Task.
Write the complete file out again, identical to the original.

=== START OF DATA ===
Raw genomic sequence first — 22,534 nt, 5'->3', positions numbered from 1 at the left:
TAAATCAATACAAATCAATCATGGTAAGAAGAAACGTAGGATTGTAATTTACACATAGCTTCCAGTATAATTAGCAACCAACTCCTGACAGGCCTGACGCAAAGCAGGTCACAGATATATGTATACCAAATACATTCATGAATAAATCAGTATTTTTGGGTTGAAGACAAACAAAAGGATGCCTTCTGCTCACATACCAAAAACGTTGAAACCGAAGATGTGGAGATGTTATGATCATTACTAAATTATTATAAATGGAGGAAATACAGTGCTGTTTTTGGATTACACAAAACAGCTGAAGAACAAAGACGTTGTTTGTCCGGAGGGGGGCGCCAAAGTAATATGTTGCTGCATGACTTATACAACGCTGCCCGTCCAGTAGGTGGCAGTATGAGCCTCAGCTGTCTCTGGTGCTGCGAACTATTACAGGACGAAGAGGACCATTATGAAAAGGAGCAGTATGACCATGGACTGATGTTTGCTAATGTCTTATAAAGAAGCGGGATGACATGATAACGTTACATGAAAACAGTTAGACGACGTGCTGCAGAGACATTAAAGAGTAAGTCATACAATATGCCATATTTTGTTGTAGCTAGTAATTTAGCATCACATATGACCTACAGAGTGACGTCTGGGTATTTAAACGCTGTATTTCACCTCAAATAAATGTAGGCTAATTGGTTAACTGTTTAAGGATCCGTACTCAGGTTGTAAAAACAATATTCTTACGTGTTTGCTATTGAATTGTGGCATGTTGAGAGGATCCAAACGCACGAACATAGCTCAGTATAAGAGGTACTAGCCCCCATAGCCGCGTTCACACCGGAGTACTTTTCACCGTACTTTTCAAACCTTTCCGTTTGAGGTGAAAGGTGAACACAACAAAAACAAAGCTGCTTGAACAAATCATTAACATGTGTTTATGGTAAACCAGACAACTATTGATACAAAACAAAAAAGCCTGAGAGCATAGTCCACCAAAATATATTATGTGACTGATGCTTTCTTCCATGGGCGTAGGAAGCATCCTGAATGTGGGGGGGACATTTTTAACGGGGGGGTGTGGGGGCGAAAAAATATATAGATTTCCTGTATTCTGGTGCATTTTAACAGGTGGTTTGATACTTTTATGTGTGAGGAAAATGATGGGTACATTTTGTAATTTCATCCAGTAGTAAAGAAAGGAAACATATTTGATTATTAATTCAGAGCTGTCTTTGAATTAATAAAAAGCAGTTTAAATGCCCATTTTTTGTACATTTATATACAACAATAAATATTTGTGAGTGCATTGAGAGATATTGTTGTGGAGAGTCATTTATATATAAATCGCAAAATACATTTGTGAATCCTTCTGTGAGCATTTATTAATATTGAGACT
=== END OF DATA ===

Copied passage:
Raw genomic sequence first — 22,534 nt, 5'->3', positions numbered from 1 at the left:
TAAATCAATACAAATCAATCATGGTAAGAAGAAACGTAGGATTGTAATTTACACATAGCTTCCAGTATAATTAGCAACCAACTCCTGACAGGCCTGACGCAAAGCAGGTCACAGATATATGTATACCAAATACATTCATGAATAAATCAGTATTTTTGGGTTGAAGACAAACAAAAGGATGCCTTCTGCTCACATACCAAAAACGTTGAAACCGAAGATGTGGAGATGTTATGATCATTACTAAATTATTATAAATGGAGGAAATACAGTGCTGTTTTTGGATTACACAAAACAGCTGAAGAACAAAGACGTTGTTTGTCCGGAGGGGGGCGCCAAAGTAATATGTTGCTGCATGACTTATACAACGCTGCCCGTCCAGTAGGTGGCAGTATGAGCCTCAGCTGTCTCTGGTGCTGCGAACTATTACAGGACGAAGAGGACCATTATGAAAAGGAGCAGTATGACCATGGACTGATGTTTGCTAATGTCTTATAAAGAAGCGGGATGACATGATAACGTTACATGAAAACAGTTAGACGACGTGCTGCAGAGACATTAAAGAGTAAGTCATACAATATGCCATATTTTGTTGTAGCTAGTAATTTAGCATCACATATGACCTACAGAGTGACGTCTGGGTATTTAAACGCTGTATTTCACCTCAAATAAATGTAGGCTAATTGGTTAACTGTTTAAGGATCCGTACTCAGGTTGTAAAAACAATATTCTTACGTGTTTGCTATTGAATTGTGGCATGTTGAGAGGATCCAAACGCACGAACATAGCTCAGTATAAGAGGTACTAGCCCCCATAGCCGCGTTCACACCGGAGTACTTTTCACCGTACTTTTCAAACCTTTCCGTTTGAGGTGAAAGGTGAACACAACAAAAACAAAGCTGCTTGAACAAATCATTAACATGTGTTTATGGTAAACCAGACAACTATTGATACAAAACAAAAAAGCCTGAGAGCATAGTCCACCAAAATATATTATGTGACTGATGCTTTCTTCCATGGGCGTAGGAAGCATCCTGAATGTGGGGGGGACATTTTTAACGGGGGGGTGTGGGGGCGAAAAAATATATAGATTTCCTGTATTCTGGTGCATTTTAACAGGTGGTTTGATACTTTTATGTGTGAGGAAAATGATGGGTACATTTTGTAATTTCATCCAGTAGTAAAGAAAGGAAACATATTTGATTATTAATTCAGAGCTGTCTTTGAATTAATAAAAAGCAGTTTAAATGCCCATTTTTTGTACATTTATATACAACAATAAATATTTGTGAGTGCATTGAGAGATATTGTTGTGGAGAGTCATTTATATATAAATCGCAAAATACATTTGTGAATCCTTCTGTGAGCATTTATTAATATTGAGACT